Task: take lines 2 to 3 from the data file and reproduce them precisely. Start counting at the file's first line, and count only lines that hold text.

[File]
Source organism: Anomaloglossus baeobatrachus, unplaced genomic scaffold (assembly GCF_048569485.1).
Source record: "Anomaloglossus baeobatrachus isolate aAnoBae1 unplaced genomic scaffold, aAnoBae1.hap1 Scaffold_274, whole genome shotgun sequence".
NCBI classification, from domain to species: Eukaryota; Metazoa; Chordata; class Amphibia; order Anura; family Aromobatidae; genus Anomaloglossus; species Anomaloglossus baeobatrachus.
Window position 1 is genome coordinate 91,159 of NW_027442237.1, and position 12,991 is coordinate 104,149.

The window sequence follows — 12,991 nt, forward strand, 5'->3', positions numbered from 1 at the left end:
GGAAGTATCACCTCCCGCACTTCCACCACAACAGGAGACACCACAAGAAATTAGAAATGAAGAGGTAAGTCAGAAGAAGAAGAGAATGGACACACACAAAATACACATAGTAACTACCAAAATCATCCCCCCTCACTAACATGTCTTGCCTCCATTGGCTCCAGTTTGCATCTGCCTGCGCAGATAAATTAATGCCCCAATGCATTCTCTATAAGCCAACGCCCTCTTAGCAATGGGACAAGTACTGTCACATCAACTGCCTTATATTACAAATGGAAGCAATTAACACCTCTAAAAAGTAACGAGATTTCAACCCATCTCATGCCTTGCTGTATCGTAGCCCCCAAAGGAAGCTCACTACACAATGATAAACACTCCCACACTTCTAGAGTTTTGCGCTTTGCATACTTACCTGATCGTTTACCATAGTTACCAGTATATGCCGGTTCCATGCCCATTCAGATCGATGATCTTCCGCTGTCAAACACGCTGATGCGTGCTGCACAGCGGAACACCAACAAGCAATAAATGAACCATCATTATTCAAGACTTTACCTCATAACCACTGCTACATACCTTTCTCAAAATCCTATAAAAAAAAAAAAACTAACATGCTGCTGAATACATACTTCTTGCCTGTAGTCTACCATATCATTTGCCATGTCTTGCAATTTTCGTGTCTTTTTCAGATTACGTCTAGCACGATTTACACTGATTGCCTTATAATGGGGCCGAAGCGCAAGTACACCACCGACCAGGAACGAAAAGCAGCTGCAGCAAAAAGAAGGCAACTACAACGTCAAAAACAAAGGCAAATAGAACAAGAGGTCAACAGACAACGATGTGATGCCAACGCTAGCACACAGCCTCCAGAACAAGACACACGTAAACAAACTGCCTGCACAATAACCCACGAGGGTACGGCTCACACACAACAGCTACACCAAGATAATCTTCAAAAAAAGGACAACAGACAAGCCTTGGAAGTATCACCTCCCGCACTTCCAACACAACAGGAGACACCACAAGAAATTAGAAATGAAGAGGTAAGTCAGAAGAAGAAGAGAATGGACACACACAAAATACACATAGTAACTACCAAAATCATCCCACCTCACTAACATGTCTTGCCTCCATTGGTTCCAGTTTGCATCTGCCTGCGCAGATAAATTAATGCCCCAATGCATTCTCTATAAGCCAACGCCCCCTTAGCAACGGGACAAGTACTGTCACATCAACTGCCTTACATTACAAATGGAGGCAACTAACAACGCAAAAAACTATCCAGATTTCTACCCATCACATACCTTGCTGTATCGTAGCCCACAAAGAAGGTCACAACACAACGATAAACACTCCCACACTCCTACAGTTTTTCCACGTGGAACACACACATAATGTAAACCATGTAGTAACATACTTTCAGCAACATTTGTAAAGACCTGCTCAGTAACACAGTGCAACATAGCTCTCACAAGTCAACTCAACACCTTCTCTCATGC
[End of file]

Source record: "Anomaloglossus baeobatrachus isolate aAnoBae1 unplaced genomic scaffold, aAnoBae1.hap1 Scaffold_274, whole genome shotgun sequence".
NCBI classification, from domain to species: Eukaryota; Metazoa; Chordata; class Amphibia; order Anura; family Aromobatidae; genus Anomaloglossus; species Anomaloglossus baeobatrachus.